Page:Romola (London 1863) v2.djvu/193

From Wikisource
Jump to navigation Jump to search
This page has been proofread, but needs to be validated.

lose the last pang of seeing the slow wheels move across the bridge.

It was a cloudy day, and nearing dusk. Arno ran dark and shivering; the hills were mournful; and Florence with its girdling stone towers had that silent, tomb-like look, which unbroken shadow gives to a city seen from above. Santa Croce, where her father lay, was dark amidst that darkness, and slowly crawling over the bridge, and slowly vanishing up the narrow street, was the white load, like a cruel, deliberate Fate carrying away her father's life-long hope to bury it in an unmarked grave. Romola felt less that she was seeing this herself than that her father was conscious of it as he lay helpless under the imprisoning stones, where her hand could not reach his to tell him that he was not alone.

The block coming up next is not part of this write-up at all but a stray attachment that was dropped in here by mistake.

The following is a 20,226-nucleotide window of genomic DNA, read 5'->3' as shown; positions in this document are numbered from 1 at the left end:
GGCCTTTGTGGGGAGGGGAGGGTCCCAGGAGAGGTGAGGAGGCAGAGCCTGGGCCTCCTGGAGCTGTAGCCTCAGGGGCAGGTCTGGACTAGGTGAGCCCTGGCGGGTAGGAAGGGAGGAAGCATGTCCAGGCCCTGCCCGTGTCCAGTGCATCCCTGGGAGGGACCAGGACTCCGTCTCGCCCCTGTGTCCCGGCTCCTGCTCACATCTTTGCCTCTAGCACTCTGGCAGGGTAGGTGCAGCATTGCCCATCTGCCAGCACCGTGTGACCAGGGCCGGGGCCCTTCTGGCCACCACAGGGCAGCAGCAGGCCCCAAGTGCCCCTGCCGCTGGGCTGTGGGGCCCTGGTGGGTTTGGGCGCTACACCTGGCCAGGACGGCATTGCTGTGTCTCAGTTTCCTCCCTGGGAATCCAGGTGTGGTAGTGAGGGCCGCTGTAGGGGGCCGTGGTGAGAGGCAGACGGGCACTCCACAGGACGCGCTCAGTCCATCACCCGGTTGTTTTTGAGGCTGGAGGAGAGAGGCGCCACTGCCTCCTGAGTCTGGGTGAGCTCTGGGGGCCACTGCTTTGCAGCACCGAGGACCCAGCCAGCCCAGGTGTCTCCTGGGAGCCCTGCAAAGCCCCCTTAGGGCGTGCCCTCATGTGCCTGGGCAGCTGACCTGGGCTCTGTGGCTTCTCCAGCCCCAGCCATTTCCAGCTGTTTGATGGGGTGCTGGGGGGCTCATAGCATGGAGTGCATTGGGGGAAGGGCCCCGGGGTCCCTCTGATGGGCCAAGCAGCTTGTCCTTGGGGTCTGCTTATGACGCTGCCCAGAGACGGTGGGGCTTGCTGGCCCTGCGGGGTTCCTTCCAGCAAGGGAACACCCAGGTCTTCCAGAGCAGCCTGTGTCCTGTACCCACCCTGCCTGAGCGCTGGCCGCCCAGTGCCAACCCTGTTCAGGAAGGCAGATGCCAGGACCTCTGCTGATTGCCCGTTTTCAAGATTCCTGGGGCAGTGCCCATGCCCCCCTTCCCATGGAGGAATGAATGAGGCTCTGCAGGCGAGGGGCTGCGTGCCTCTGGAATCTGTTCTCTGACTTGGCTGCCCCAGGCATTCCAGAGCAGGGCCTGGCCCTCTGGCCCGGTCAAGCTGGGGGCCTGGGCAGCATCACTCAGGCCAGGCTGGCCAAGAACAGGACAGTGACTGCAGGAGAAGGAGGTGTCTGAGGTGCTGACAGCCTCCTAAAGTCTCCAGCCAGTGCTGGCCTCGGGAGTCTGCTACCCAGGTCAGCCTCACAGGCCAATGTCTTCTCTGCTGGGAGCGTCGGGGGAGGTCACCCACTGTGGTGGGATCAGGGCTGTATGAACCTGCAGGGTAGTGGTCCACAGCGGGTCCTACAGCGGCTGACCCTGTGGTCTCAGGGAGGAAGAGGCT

She stood still even after the load had disappeared, heedless of the cold, and soothed by the gloom which seemed to cover her like a mourning garment and shut out the discord of joy. When suddenly the great bell in the palace tower rang out a mighty peal: not the hammer-sound of alarm, but an agitated peal of triumph; and one after another every other bell in every other tower seemed to catch the vibration and join the chorus. And as the chorus swelled and swelled till the air seemed made of sound; little flames, vibrating too, as if the sound had caught fire, burst out between the turrets of the palace and on the girdling towers.